Oh, Phil is absolutely taking some of the fire here, at least in the analysis I’ve seen in the last few days. Do I think that deep down, Phil knew that he didn’t have it last week? Without question, and he said as much afterwards when he basically admitted that he hadn’t felt right on the course since he had been picked, but folding and going home has never been his style, and it never will be. Should he have said something? I don’t think that’s really his place, honestly. He was selected for the team, and he was going to play when Furyk sent him out there. If anything, Furyk should have stood up and told Phil he was sitting because his game was a mess, not the other way around.

Phil’s like Kobe Bryant at the end of his run with the Lakers. Anyone watching him knew that he didn’t have it in the way he did years prior, but that didn’t stop him from chucking the ball 39 times a night in a 23 point loss on the road. It’s an organizational failing more than an individual one.

It was super weird watching Tiger last week, both on the course, and whenever he had a microphone in his face. He basically didn’t take the rain gear off all week, and it definitely felt like he was walking slower, and his swing looked far stiffer than it did the week prior at East Lake. He looked cold and uncomfortable from the beginning, and he sounded completely out of it whenever he was interviewed. Maybe he wasn’t sleeping well, or the Tour Championship took a ton out of him, but you’re right: something definitely felt off.

I don’t want to speculate or read too much into it, though. I’m guessing that we won’t see him again on the course until the Thanksgiving match with Phil, followed by the Hero, and we’ll see what he looks and sounds like at that point.

How are we defining ‘another down year’? If it’s similar to this one where he probably would be right around the auto qualification, than he’s absolutely an automatic pick. if he falls off the earth Bo Van Pelt style, that’s a completely different scenario.

Spieth would be the first to admit that things haven’t gone his way in 2018, but he’s also a great example of how thin the margin for error is at this level. Statistically, he was worse than we would have expected, but he was still pretty good. Spieth fell 31 spots in Strokes Gained: Total from 2017 to 2018, which sounds terrible at a glance, but do you know what that really means? It means that he was gaining about 1.1 shots per round more in 2017 than he did this year, which isn’t insignificant, but it’s not like he was awful, either. What it equates to though is zero wins compared to three in 2017, and nearly $7 million less in earnings.

Whether it’s right or it’s wrong, generational talents like Spieth have automatic spots on these teams until they prove that they are completely incapable of competing at the level required. He’ll be there.

So, I know you said that you don’t care about the top eight, but it’s kinda hard to only give captain’s picks, so here’s my best shot at identifying the teams from top to bottom:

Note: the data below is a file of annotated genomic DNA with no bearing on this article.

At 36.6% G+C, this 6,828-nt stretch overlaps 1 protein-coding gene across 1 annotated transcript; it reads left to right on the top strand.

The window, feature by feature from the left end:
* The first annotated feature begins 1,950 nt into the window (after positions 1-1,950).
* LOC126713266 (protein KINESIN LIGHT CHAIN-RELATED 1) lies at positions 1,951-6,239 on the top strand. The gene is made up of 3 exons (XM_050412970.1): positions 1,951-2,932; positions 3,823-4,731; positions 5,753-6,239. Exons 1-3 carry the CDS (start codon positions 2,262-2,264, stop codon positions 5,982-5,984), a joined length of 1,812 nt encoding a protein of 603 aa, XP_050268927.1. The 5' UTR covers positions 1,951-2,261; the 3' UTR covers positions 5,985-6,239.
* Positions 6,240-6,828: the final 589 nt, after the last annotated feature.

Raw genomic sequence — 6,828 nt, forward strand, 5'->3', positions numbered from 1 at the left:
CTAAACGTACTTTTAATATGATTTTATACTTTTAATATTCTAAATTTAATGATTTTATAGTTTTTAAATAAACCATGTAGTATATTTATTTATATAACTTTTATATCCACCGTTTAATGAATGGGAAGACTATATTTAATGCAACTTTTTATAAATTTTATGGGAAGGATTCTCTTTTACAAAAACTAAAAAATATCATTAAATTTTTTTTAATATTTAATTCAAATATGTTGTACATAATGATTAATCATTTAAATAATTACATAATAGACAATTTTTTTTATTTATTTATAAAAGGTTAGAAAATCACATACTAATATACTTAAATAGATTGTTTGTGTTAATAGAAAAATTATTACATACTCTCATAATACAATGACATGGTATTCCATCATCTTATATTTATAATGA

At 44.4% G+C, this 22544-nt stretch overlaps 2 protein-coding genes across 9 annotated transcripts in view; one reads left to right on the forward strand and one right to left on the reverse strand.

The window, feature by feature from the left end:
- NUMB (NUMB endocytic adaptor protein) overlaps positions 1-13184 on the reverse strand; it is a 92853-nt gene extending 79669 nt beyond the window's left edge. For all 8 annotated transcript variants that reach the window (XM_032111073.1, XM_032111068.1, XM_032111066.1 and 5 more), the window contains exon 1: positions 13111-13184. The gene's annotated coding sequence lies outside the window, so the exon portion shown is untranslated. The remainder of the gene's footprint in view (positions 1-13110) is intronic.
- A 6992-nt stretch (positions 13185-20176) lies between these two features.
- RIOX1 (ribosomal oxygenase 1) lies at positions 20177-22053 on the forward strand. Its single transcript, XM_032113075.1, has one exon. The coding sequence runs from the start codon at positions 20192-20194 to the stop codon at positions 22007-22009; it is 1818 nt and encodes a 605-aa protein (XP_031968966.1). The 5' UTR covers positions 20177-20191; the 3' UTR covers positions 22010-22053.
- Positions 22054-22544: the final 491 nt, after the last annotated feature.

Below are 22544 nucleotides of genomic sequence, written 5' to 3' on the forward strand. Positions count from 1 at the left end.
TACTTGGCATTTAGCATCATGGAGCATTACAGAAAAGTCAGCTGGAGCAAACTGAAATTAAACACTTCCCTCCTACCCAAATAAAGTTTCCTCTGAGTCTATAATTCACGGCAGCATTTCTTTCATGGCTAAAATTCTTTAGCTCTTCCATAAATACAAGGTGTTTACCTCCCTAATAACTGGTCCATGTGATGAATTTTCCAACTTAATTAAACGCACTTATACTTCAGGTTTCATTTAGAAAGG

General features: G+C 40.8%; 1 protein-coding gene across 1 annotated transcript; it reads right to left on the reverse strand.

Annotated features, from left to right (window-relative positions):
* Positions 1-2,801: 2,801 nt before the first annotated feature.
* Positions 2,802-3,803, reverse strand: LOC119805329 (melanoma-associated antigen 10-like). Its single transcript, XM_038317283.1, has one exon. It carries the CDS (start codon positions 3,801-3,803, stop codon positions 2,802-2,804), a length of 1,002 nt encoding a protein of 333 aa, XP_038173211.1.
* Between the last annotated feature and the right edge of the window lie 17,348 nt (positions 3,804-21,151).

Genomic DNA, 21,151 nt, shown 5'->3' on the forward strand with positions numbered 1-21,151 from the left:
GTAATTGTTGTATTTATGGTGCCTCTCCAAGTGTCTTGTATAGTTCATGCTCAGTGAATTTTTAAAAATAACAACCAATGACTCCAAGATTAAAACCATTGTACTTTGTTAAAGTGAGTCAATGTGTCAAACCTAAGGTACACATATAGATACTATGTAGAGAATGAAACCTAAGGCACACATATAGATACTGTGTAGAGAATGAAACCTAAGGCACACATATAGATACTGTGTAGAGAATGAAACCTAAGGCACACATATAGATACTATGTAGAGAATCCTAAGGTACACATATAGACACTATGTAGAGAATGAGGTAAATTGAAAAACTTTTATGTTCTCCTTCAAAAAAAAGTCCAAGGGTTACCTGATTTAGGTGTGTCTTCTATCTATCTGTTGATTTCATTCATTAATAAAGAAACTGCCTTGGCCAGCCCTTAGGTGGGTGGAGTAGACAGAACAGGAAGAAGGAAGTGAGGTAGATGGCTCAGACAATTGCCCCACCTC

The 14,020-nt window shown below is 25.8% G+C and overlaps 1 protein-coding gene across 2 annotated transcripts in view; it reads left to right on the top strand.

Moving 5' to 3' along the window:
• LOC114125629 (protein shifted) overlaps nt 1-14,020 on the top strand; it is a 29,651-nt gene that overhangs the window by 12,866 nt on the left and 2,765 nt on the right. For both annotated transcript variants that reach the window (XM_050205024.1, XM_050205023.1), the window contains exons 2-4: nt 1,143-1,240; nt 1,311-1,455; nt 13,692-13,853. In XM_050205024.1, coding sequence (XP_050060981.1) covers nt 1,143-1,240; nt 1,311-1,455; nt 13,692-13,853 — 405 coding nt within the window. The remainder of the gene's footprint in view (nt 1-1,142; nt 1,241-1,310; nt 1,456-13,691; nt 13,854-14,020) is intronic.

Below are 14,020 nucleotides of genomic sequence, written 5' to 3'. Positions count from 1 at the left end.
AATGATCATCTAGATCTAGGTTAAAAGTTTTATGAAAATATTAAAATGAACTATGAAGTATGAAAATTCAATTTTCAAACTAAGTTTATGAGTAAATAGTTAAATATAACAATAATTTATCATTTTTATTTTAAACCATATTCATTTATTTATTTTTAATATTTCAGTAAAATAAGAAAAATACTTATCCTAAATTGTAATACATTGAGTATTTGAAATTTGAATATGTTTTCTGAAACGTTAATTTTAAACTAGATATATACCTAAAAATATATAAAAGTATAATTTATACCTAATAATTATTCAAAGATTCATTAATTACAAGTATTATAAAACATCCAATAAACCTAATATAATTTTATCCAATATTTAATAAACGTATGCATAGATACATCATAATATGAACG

Team USA Team Europe
Dustin Johnson Rory McIlroy
Brooks Koepka Justin Rose
Justin Thomas Jon Rahm
Jordan Spieth Tommy Fleetwood
Bryson DeChambeau Francesco Molinari
Rickie Fowler Tyrrell Hatton
Tony Finau Matthew Fitzpatrick
Xander Schauffele Sergio Garcia
Patrick Cantlay Alex Noren
Aaron Wise Thorbjorn Olesen
Webb Simpson Thomas Pieters
Cam Champ Thomas Detry

These are in no particular order, and I’m sure they’ll all be 100% correct in two years time! Some turnover on both sides, with the American team adding Schauffele, Cantlay, Wise, and the freakishly long Cam Champ to take on Whistling Straits. For the Europeans, Fitzpatrick is too talented to not make it back, and they’ve also re-added Pieters and fellow Belgian Thomas Detry. I wanted to find room for Viktor Hovland or Jack Singh Brar, but couldn’t really kick anyone out.

I mean, could it have gone any worse last week if a few Canadians were on the team?

The career grand slam!

I have no earthly idea. If you told me that he came back in 2019 completely rejuvenated from the Ryder Cup, and won a few tournaments, it would make perfect sense. It would also make sense if we didn’t see him do anything of value again until Whistling in 2020, where he’ll have zero form coming in and Padraig will still take him because he’s going to go 2-1.

My thought on guys like Sergio is always that you rely on the track record for a long enough time until it’s clear that they aren’t making it back. Sometimes, they never make it back, and it’s just kinda over. Ernie is a good example of this, but I don’t think Sergio is at that point yet, and even though we’ve been watching him forever, it’s worth noting that he isn’t even 40 yet, so there should still be plenty left in the tank. Usually, you worry about someone’s putting stroke going away as they age, but in Sergio’s case, the putting stroke was never really there anyway, so as long as some of the ball striking comes back to the levels we’ve seen over the last 20 years, 2019 should see some kind of bounce back.

I think he’ll be fine.

So, I think it would absolutely be easy for the Friday and Saturday sessions, but obviously it gets a little tricky with the Sunday singles with potentially twelve matches on the course all at the same time. I admit that this would be tremendous for the sickos reading this post, but I’m not sure that the cost would be worth it for a company like NBC in the grand scheme of things. For the most part, I’m guessing that the vast majority of people interested in the Ryder Cup are just fine with the viewing experience that they are currently getting, even if it doesn’t satisfy the needs of the hardcore fans like us.

If you were watching the coverage early on Friday morning, it was beyond terrible with all of the commercial breaks. It was basically like watching an NFL game where the sequence frequently goes: touchdown -> commercial break -> kickoff -> commercial break -> RB draw -> injury -> commercial break. There was no flow! It was better on the weekend, but people like you and I are tuning in anyway. They’ve already got us on the hook, so the incentive probably isn’t there to invest the time and resources, even though it would be an incredible product. Where this changes of course is if it reaches a point where the tape delay stuff did earlier this year, and there’s enough pressure from the public to change. If that happens, maybe we’ll see a better option. I hope so, as PGA Tour Live is really good, but I’m not overly optimistic.